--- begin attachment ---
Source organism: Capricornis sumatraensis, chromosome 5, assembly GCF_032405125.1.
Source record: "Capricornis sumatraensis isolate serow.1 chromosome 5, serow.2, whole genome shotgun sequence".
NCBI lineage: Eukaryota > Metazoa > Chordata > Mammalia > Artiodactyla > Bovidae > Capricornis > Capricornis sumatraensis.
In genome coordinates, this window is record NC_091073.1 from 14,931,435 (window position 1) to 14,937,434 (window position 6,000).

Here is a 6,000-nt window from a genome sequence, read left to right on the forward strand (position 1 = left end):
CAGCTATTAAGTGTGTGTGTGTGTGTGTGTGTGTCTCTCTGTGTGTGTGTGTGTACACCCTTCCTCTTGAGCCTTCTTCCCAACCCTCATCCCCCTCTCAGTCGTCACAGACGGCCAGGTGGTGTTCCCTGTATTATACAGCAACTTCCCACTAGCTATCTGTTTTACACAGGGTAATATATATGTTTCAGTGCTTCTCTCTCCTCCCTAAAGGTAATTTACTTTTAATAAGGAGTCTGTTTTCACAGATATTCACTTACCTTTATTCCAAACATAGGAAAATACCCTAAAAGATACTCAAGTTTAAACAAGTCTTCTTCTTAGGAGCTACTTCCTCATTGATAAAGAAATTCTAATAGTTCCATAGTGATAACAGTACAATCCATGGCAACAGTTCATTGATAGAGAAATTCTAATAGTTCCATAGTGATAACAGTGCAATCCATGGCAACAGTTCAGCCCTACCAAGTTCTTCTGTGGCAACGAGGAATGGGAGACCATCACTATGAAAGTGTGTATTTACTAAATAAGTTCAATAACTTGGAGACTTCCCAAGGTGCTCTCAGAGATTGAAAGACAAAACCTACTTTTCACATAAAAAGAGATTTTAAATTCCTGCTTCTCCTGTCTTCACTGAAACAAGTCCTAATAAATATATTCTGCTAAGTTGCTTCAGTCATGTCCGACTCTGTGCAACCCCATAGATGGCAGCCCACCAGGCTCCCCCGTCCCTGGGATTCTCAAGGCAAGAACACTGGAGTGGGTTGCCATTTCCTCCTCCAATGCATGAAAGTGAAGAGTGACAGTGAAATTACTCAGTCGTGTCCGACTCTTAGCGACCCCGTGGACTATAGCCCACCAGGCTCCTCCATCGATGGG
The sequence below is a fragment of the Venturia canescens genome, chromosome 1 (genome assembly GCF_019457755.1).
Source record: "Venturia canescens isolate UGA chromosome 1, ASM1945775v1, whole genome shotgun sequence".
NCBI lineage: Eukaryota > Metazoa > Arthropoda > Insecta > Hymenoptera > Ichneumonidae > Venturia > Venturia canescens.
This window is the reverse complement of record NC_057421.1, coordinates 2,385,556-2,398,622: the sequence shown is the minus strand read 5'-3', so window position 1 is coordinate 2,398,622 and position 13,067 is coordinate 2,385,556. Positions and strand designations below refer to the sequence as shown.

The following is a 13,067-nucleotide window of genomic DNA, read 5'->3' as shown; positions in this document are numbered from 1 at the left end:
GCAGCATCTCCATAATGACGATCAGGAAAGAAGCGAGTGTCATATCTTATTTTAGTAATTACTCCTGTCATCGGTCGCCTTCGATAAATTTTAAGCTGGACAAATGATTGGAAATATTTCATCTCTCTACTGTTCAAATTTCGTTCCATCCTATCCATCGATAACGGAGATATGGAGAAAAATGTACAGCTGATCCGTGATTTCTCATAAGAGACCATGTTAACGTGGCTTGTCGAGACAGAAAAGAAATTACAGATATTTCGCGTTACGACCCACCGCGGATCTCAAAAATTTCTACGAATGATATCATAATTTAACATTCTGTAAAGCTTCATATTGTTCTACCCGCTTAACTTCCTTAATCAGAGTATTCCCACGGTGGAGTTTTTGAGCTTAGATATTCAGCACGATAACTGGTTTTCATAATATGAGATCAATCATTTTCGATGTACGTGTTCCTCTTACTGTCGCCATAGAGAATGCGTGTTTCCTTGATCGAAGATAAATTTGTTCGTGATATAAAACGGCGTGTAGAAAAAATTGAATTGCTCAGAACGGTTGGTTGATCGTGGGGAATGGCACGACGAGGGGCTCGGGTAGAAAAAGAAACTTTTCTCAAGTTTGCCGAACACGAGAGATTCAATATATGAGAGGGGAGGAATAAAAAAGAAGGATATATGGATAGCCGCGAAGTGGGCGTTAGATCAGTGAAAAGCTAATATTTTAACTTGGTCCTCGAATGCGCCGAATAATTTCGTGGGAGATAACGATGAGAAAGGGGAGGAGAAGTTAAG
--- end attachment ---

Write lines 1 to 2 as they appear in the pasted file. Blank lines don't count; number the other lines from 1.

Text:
Source organism: Capricornis sumatraensis, chromosome 5, assembly GCF_032405125.1.
Source record: "Capricornis sumatraensis isolate serow.1 chromosome 5, serow.2, whole genome shotgun sequence".